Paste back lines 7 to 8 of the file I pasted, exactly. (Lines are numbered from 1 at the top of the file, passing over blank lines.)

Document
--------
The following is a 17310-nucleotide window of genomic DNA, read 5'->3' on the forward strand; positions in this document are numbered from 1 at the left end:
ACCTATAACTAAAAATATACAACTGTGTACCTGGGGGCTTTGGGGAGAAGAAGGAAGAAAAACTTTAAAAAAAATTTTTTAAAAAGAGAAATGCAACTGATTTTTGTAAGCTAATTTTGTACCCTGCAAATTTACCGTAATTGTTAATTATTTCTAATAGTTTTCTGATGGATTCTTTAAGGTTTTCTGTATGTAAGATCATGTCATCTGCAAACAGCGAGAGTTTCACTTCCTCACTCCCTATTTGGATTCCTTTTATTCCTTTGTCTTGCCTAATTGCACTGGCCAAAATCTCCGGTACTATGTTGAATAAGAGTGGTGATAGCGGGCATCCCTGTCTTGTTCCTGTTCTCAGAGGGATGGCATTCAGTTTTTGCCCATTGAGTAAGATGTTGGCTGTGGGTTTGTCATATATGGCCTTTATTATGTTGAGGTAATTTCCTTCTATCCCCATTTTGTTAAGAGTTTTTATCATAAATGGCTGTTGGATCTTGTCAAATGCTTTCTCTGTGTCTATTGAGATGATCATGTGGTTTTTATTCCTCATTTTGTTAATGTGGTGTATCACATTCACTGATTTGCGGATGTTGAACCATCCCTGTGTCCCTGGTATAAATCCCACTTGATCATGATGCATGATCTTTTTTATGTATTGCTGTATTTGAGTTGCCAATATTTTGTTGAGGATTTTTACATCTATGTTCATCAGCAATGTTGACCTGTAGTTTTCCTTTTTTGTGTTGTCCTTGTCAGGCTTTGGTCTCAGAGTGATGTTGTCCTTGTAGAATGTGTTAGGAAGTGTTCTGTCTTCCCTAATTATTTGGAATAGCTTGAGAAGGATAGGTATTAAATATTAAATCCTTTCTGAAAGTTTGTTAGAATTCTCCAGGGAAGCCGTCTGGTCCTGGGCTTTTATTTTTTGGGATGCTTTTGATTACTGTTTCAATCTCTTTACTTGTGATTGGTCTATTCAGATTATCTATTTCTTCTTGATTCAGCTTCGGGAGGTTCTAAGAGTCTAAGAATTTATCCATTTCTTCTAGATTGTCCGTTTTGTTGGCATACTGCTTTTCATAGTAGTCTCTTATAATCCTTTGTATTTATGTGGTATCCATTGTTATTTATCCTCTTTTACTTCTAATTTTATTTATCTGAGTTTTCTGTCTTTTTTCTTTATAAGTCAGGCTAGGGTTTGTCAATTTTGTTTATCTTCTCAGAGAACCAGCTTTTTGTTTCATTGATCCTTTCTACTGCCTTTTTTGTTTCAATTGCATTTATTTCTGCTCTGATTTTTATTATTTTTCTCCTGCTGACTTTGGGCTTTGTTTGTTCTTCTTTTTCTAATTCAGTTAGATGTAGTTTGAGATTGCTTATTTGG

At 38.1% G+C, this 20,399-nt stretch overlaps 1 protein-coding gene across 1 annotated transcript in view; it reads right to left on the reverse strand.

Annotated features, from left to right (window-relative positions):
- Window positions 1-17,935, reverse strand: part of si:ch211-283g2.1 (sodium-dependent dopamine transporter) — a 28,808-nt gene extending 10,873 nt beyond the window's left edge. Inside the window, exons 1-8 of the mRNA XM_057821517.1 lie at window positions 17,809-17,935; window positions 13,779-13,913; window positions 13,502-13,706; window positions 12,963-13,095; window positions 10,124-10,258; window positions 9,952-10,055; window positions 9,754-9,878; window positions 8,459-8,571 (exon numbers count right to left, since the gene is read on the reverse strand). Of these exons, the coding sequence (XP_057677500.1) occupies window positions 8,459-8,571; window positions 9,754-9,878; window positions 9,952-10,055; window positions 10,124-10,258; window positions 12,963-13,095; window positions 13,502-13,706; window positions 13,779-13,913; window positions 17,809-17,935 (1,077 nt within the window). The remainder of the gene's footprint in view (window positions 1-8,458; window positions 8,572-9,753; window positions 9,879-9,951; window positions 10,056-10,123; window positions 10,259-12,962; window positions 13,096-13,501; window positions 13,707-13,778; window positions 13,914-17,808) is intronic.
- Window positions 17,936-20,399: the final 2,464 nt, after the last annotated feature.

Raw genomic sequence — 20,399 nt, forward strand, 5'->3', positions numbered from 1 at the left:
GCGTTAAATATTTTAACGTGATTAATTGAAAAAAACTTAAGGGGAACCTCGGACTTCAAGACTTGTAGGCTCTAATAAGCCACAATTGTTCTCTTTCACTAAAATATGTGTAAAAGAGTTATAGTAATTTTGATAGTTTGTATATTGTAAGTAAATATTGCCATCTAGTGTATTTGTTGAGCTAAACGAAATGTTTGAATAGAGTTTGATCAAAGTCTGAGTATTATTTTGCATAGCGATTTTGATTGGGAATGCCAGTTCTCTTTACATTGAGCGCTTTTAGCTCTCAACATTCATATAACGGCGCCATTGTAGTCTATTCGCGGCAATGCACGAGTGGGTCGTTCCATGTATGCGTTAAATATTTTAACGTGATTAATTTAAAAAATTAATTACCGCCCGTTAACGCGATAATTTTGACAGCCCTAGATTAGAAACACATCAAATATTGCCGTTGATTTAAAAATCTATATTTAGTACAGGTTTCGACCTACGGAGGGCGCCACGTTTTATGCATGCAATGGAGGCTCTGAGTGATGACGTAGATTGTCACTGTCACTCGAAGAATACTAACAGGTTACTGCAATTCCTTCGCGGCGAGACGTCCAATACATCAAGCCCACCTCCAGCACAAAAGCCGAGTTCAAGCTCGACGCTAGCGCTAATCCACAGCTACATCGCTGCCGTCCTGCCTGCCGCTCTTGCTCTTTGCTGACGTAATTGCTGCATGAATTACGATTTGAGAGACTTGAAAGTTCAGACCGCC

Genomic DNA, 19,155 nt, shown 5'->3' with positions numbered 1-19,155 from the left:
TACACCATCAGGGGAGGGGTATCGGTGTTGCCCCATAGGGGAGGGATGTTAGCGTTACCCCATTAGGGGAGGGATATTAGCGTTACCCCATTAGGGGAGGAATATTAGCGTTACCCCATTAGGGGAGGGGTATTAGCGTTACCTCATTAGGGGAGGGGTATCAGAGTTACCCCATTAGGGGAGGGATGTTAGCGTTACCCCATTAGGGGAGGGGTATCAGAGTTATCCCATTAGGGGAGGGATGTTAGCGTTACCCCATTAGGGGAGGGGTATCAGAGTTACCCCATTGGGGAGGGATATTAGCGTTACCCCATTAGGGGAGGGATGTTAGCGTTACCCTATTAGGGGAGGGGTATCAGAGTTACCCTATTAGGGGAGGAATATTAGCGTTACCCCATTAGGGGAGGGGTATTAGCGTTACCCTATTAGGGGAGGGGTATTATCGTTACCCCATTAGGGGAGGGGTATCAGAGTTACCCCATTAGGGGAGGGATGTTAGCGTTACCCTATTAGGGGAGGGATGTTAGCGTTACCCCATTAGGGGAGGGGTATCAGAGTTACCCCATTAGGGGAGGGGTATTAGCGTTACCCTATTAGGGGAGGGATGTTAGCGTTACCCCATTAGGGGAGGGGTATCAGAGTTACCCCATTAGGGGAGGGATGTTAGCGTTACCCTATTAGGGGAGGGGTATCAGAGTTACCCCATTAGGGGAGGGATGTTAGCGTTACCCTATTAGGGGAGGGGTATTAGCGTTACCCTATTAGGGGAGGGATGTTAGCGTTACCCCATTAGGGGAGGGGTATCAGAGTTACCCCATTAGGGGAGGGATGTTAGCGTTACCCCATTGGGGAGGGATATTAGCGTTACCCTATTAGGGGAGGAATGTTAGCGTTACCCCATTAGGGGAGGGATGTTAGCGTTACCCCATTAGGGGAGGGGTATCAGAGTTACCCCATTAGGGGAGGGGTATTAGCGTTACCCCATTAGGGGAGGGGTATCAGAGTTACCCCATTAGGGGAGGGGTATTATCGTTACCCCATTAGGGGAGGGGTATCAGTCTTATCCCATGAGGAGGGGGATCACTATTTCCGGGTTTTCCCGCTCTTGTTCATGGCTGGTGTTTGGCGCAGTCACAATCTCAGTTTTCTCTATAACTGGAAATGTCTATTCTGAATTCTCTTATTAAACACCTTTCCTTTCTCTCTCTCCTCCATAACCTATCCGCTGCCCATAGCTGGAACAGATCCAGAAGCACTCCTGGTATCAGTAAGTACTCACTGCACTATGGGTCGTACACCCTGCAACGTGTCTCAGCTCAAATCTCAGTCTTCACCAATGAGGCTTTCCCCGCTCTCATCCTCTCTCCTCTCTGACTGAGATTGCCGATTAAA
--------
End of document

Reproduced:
Raw genomic sequence — 20,399 nt, forward strand, 5'->3', positions numbered from 1 at the left:
GCGTTAAATATTTTAACGTGATTAATTGAAAAAAACTTAAGGGGAACCTCGGACTTCAAGACTTGTAGGCTCTAATAAGCCACAATTGTTCTCTTTCACTAAAATATGTGTAAAAGAGTTATAGTAATTTTGATAGTTTGTATATTGTAAGTAAATATTGCCATCTAGTGTATTTGTTGAGCTAAACGAAATGTTTGAATAGAGTTTGATCAAAGTCTGAGTATTATTTTGCATAGCGATTTTGATTGGGAATGCCAGTTCTCTTTACATTGAGCGCTTTTAGCTCTCAACATTCATATAACGGCGCCATTGTAGTCTATTCGCGGCAATGCACGAGTGGGTCGTTCCATGTATGCGTTAAATATTTTAACGTGATTAATTTAAAAAATTAATTACCGCCCGTTAACGCGATAATTTTGACAGCCCTAGATTAGAAACACATCAAATATTGCCGTTGATTTAAAAATCTATATTTAGTACAGGTTTCGACCTACGGAGGGCGCCACGTTTTATGCATGCAATGGAGGCTCTGAGTGATGACGTAGATTGTCACTGTCACTCGAAGAATACTAACAGGTTACTGCAATTCCTTCGCGGCGAGACGTCCAATACATCAAGCCCACCTCCAGCACAAAAGCCGAGTTCAAGCTCGACGCTAGCGCTAATCCACAGCTACATCGCTGCCGTCCTGCCTGCCGCTCTTGCTCTTTGCTGACGTAATTGCTGCATGAATTACGATTTGAGAGACTTGAAAGTTCAGACCGCC